If you’ve been following our Fiber to FO Blog series, you may be wondering what we would be making with our example project. Today, we’re pleased to reveal our Finished Object, a pair of handspun mittens!
We used The World’s Simplest Mittens pattern from Tincan Knits, a free knitting pattern available on Ravelry. What makes it ideal for handspun yarn is that this pattern is written for any weight of yarn, which means that you only have to choose the instructions that correspond with the weight of yarn you created.
Notice that our finished project are “fraternal” twins – that is, they don’t exactly match in how they knit up as one mitten has a more pronounced green-to-turquoise gradation that the other. These natural variations are what make your project unique: because you carded, spun and knitted or crocheted it from start to finish, there will never be another item exactly like what you made! However, if you want to achieve more uniform results with your handspun yarn, we recommend alternating rows or rounds, just as you would when working with hand-dyed yarns (find an excellent tutorial on this technique here).
There are a lot of great patterns that are designed especially for handspun yarns, and just as many which would look great with a handspun yarn substituted in. Below, we share some of our tips for spotting ideal patterns for your handspun yarn and also share a few of our favorites (free!) designs to add to your queue.
Patterns: What To Look For
Written for multiple gauges. There are a lot of patterns which include instructions for multiple weights of yarn and/or gauges – these offer a lot more flexibility when you are trying to match up a handspun yarn with a knit or crochet pattern.
Simple stitches and construction. Especially for multicolored yarns, simpler stitch motifs and construction elements will let your handspun take the spotlight. That’s not to say that you couldn’t make a project with cables, lace or other stitches, but an overly complex pattern may get lost when paired up with a handspun yarn. When in doubt, swatch!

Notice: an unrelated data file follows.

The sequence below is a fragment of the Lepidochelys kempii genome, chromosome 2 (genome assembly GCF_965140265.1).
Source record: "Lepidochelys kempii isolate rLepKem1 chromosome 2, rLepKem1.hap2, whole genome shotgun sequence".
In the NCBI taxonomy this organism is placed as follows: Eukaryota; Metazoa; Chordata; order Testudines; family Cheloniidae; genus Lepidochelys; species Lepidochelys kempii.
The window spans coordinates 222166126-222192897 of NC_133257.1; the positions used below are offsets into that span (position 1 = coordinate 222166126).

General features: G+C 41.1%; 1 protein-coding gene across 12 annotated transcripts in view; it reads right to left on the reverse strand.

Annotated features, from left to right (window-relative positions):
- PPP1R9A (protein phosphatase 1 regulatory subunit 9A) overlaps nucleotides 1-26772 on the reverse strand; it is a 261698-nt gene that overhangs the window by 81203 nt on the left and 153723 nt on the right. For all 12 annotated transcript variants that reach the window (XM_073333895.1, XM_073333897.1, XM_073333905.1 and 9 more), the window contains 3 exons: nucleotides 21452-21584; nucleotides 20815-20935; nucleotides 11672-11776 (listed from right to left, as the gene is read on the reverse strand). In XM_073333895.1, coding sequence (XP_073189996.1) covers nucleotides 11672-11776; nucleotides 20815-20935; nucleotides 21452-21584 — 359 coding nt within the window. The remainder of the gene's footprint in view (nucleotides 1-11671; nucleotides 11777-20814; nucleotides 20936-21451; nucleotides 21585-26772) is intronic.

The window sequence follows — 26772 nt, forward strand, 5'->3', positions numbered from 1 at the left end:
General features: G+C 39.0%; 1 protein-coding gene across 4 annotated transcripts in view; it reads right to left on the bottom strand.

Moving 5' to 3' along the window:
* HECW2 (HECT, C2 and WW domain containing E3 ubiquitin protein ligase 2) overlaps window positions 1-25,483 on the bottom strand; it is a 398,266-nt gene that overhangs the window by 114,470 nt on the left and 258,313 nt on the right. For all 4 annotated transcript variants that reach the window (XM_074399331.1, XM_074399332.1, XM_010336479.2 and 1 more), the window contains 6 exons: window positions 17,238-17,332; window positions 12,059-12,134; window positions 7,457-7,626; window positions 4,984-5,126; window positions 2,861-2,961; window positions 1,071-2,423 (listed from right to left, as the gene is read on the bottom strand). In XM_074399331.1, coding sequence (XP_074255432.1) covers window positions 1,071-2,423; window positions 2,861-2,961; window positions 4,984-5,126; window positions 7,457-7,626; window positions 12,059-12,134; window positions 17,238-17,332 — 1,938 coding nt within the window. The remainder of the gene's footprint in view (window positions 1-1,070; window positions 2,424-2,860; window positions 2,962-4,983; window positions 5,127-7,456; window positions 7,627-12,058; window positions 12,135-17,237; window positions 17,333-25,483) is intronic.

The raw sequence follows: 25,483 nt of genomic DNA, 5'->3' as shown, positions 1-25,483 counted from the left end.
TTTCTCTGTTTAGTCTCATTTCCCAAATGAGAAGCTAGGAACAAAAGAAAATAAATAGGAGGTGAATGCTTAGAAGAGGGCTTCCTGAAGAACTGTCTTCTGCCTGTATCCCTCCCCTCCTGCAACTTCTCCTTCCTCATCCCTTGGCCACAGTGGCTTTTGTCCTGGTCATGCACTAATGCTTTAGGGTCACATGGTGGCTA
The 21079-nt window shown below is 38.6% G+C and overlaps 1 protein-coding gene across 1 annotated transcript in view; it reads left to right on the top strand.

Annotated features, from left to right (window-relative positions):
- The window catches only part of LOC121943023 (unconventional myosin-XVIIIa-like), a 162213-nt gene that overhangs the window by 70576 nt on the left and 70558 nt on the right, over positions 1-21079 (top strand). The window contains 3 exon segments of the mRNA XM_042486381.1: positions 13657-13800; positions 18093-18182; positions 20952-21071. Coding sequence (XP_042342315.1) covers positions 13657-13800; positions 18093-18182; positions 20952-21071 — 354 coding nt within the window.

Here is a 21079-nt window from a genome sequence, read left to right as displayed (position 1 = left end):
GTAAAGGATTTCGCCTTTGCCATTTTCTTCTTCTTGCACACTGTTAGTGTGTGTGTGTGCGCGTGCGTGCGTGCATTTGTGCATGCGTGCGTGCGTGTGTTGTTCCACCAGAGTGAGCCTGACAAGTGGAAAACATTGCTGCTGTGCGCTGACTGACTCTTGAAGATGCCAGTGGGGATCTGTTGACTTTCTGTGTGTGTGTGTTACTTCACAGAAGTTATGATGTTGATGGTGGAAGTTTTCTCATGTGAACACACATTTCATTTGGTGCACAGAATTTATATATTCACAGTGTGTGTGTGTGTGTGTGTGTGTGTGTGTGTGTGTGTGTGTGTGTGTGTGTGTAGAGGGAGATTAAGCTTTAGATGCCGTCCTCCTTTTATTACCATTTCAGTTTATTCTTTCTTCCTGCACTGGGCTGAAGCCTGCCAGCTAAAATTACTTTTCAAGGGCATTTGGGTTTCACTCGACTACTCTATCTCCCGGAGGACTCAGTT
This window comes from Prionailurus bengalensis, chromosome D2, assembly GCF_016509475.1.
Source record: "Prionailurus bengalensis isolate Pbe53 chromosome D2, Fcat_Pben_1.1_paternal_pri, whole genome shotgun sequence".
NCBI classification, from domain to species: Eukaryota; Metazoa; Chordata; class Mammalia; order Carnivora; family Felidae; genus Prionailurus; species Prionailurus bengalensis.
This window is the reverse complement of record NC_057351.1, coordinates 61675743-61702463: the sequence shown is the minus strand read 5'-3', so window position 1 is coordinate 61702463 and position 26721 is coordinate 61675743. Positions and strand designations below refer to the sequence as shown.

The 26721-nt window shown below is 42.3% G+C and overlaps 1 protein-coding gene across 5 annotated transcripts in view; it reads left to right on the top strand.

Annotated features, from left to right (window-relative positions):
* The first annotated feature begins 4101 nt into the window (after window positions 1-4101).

Recipes. There are many patterns available which are open-ended so that the knitter or crocheter can customize for the amount of yarn they have. Think of these as a road map, and know that you may need to do a little math or be vigilant with measuring your yarn as you go.
Buzzwords. Simple, basic, textured, classic, easy – usually, these words are associated with the type of patterns which are well-suited to handspun yarns!
Knitting Patterns Designed for Handspun Yarns
There are many great patterns available on Ravelry, but shown here are some of the most popular free patterns and recipes for knitters. Clockwise from top left: Handspun Cushion by Wovenflame, Handspun Shawlette by Jen Lucas, Bluemoon Cowl by Jillian Moreno, Handspun Fingerless Gloves by Emily Wessell, and Garter Vanilla Shawl by Welford Purls.
These free knitting and crochet patterns are a great way to put your handspun yarns to use! Clockwise from top left: The Age of Brass and Steam Kerchief by Orange Flower yarn, the York Crocheted Shawlette by Anastacia Zittel, the One Good Turn Crochet Cowl by Ali Green, and The Simple Collection from Tincan Knits, which contains 11 knitting patterns for accessories, blankets and sweaters written for multiple gauges – shown here are the Rye Socks.
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